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Guelph on track for high speed rail service

Province says it will take 23 minutes to get to Pearson and 39 to get to downtown Toronto

A new high speed rail stop planned for Guelph will mean it would take 23 minutes to travel to Pearson International Airport and 39 minutes to get to downtown Toronto.

The provincial government announced plans Friday to build a high speed rail line between Toronto and Windsor with Guelph being one of the stops.

Premier Kathleen Wynne made the announcement on Friday, with press conferences in London and Kitchener.

Guelph MPP Liz Sandals said the province "absolutely" sees high speed rail as a commuter service complementing the upcoming improvements to GO Train service for Guelph.

"The majority of people that would use this service would be commuters," said Sandals. "That's who it's meant for."

She said high speed rail will strengthen employement opportunities as well as the agritech and biotech industries.

"This is huge," added Guelph Mayor Cam Guthrie. "This is going to unlock a lot of opportunities for the city."

The first phase of the project would see high speed rail, which would reach speeds of 250 km/h, installed between Toronto's Union Station and London, with stops at Pearson, Guelph and Kitchener. The second phase would travel to Windsor, stopping in Chatham.

Cost of the entire project is currently estimated at around $21 billion, the province said Friday.

The first phase of the project is a $15 million environmental assessment of the corridor to be used. That would take up to four years to complete.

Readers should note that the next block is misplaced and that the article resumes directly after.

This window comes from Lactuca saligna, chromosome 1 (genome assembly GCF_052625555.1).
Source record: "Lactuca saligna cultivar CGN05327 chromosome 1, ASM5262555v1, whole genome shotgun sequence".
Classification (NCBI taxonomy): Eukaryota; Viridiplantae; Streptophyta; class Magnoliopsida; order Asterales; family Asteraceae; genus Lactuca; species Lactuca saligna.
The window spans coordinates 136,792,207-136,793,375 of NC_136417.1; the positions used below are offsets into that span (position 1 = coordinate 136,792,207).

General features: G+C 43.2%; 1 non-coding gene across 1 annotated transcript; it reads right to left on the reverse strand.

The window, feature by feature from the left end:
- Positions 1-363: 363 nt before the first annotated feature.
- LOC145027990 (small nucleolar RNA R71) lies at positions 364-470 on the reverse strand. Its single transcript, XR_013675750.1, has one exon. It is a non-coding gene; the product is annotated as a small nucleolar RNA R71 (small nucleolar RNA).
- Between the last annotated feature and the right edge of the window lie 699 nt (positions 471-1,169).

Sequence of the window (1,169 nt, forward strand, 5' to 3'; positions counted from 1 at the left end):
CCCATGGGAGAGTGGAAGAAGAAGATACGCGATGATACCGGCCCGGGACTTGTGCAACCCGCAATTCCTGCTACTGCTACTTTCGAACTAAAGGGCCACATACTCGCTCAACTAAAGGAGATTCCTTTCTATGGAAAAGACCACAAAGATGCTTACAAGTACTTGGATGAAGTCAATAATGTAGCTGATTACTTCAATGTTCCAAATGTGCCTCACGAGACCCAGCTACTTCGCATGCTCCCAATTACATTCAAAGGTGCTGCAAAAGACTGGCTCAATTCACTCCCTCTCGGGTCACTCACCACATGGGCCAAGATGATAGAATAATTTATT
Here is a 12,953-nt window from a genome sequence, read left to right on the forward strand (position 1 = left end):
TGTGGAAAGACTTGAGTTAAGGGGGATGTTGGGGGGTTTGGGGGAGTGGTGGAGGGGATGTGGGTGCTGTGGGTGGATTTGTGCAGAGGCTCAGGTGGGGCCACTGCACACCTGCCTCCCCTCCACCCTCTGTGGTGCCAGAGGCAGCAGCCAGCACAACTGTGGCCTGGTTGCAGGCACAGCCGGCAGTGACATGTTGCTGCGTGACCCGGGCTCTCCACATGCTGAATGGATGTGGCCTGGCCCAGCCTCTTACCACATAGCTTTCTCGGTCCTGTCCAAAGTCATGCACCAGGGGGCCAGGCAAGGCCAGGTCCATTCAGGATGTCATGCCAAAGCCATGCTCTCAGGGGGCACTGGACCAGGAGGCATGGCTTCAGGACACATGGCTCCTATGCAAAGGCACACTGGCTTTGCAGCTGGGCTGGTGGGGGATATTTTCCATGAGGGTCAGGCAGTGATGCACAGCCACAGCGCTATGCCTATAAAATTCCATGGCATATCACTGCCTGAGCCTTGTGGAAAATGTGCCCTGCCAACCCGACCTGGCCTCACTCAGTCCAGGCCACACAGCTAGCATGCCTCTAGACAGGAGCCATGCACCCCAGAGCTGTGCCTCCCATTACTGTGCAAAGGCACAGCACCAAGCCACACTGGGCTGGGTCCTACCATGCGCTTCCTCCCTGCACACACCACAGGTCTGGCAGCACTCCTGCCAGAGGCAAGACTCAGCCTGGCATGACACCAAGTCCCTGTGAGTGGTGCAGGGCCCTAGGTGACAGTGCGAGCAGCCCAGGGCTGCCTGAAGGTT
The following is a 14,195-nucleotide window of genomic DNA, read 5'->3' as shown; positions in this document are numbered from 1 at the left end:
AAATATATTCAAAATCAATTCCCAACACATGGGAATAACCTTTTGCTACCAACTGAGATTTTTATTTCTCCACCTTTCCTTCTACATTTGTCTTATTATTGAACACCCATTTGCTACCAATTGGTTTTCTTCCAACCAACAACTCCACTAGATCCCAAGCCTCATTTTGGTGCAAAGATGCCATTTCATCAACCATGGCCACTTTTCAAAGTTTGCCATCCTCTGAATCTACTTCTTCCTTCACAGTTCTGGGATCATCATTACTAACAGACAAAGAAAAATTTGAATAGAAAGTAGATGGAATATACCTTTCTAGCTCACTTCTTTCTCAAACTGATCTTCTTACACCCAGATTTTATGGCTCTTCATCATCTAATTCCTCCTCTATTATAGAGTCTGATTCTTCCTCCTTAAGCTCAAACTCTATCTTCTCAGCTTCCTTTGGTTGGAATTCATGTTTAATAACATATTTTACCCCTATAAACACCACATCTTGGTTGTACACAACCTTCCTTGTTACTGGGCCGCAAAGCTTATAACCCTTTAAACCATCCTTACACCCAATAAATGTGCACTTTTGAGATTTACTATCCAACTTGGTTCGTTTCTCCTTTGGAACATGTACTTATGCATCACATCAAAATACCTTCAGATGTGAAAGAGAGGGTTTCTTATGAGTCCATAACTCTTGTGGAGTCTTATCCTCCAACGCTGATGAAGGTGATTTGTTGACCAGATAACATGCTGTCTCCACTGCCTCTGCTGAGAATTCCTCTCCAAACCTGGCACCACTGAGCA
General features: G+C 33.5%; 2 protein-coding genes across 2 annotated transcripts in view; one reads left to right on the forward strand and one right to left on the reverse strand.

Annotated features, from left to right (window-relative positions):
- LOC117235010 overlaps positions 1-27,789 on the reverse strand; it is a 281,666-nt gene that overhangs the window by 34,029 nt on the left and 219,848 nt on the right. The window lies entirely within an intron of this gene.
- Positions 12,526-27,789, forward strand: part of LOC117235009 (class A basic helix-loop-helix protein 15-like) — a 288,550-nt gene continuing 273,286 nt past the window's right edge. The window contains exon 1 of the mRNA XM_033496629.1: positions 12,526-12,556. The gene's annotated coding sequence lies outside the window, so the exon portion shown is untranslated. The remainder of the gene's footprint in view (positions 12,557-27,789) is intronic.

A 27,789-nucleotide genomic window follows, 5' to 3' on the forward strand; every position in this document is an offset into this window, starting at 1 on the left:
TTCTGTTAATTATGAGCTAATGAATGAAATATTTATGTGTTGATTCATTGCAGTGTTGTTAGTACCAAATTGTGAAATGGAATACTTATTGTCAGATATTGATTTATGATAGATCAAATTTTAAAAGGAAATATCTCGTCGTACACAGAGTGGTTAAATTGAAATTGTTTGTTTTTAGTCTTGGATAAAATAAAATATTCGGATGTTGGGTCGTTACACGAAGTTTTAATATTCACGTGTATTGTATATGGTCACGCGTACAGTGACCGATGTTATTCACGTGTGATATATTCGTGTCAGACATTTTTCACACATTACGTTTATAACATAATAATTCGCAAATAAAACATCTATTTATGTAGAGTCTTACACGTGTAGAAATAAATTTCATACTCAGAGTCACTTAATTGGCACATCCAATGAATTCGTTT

The project would use the existing corridor to London, stopping in Downtown Guelph.

Sandals also pointed out that these plans do not affect currently plans to implement all-day GO Train service to Guelph. In fact, she said, some of the infrastructure needed for all-day GO Train service would be needed for the high speed trains.

Sandals said it is hard to put an exact dollar figure on the price of the project at this point because much isn't known until the environmental assessment, which will include some planning, is complete.

"The numbers will change," she said. "Will the dollars evolve? I'm sure they will."

The provincial report recommending Guelph as a stop says that the downtown terminal would need upgrades, including a two-level boarding station and a third track.

Guthrie said originally Guelph "was not even being considered for this" as recently as 2014, but that he and Sandals lobbied hard to get it and the province listened.

"When Guelph came knocking, they answered. It's a big win for all of us combined," Guthrie said.

The business community, technology community, the development community and the University of Guelph will all benefit, he said.

This announcement will also have a ripple effect on how Guelph plans for its future, Guthrie said, with parking downtown becoming even more of an issue.

Planning, parking and city transit will all need to be considered as the high-speed rail becomes reality, Guthrie said.

"We are going to have to look at what infrastructure are we going to have to pull our socks up on," Guthrie said. "We need to buckle down."

The province's final report on high speed rail recommending Guelph as a stop can be read here.